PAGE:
After the “summer of strikes” closed with no developments for RMT workers, England continued to fill with a militant spirit which spread to a multitude of sectors including dock workers, postmen, nurses and teachers. The resignation of Tory leadership such as Boris Johnson and Grant Shapps in late September brought a new face on behalf of the transport ministry to the negotiation table, Anne-Marie Trevelyan. Anne-Marie invited RMT’s Mick Lynch and ASLEF’s Mick Whalen to a round of introductory talks in an attempt to solve issues caused by the reluctance of her predecessor. Mick Lynch remarked that the rail unions had not been invited to talk with government officials since well before the start of the COVID-19 pandemic and that this meeting was a “good start” but warned that “we would need to see some concrete changes… allowing the companies to negotiate freely on a free collective bargaining basis.” Despite this, the last week of September saw strike actions which bled over into the beginning of October. The unions are insistent that this issue will not just simply resolve with time and the government must give the rail companies a little leeway if they want an amicable conclusion to this ongoing dispute. The unions want this issue resolved as well. In the second week of October, Lynch sat down with Network Rail representatives wherein they committed to a deal which Lynch found acceptable. However, regardless of the positive impressions left by these talks, you would be remised to believe a pawn of big business could genuinely act outside of the prerogative of its master. Shortly after the state of negotiations appeared on the up and up, Network Rail reneged on their word and reverting to an older offer that had previously been voted down. As a result, the end of October saw strike action with plans to further strike in the first week of November. With RMT’s initial six month strike mandate coming to a close at the end of November, a reballot for another six months of strike action could cast additional political misfortune for the Tory party.
Despite their champion, and no matter how short lived or shorthanded, a persistence imbues the Tory party. Her doing will be her undoing. The Tories gave an earnest attempt to fulfill a “green” decarbonization mandate. They went to all-out war with rail workers in the midst of leadership scandals. They even put in a substitution late in the game. They are resolute in their pursuit of political power and disregard of genuine working class interests. A byproduct of their enslavement to capital is the decay of society into a form that can be commanded by the City of London’s bankers in a more hands-on manner. These international bankers have become emboldened by the role they play in the current state of things and have come to expect an ever-increasing rate of profit from polices passed by the people they put in power. The pursuit of this aggrandizement is primary. Its formal realization comes at the direct expense of the industrial worker. Their job, if declared redundant due to green technologies, must be vacated. Wages must remain stagnant in the face of rampant inflation and, when the working class shows its strength, the bosses have negotiators renege on deals and adopt a strategy of attrition.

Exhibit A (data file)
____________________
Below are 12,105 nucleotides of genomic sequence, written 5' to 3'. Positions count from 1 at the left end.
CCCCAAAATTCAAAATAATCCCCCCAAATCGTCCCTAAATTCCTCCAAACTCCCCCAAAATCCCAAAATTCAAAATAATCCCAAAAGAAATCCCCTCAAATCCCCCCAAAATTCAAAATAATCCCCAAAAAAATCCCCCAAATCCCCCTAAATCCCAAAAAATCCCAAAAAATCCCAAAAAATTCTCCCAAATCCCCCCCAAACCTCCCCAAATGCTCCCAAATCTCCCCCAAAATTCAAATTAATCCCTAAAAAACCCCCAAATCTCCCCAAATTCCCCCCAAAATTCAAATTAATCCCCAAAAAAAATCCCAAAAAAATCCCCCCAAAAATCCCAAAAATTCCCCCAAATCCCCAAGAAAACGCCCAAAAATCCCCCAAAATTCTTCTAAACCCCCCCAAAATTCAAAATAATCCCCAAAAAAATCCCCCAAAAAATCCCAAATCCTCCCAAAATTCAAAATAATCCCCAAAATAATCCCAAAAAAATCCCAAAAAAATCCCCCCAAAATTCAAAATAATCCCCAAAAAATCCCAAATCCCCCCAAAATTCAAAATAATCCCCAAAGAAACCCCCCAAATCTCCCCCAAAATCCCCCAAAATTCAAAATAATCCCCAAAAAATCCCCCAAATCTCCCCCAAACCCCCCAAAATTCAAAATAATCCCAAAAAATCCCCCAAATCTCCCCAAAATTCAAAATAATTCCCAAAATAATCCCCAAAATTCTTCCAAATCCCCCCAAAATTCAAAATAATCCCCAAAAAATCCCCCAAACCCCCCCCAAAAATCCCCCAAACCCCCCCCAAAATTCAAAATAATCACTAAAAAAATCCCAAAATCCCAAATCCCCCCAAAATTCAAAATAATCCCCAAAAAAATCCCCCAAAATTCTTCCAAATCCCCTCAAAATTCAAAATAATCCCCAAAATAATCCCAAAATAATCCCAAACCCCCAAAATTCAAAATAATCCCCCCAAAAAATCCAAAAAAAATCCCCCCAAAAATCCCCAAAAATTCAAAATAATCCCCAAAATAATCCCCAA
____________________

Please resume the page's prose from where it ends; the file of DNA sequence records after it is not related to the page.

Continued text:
As the pound continues to lose value amidst an energy crisis brought on by endless taxpayer spending into the Russia-Ukraine special military operation wherein the Tory party has authorized £2.5 billion in aid to Ukraine while blatantly ignoring the rising cost of living and growing discontent within her own borders. Failure to capitulate to the needs of those who generate that money and operate national services, instead of continually serving a green agenda that threatens the livelihoods of the aforementioned generators, while simultaneously validating the authority of the class that helms the state, could be the final nail in the coffin of the Tories and the prospect of a half-privatized rail sector all together. The beast is running out of food. It now eats itself and is hemorrhaging.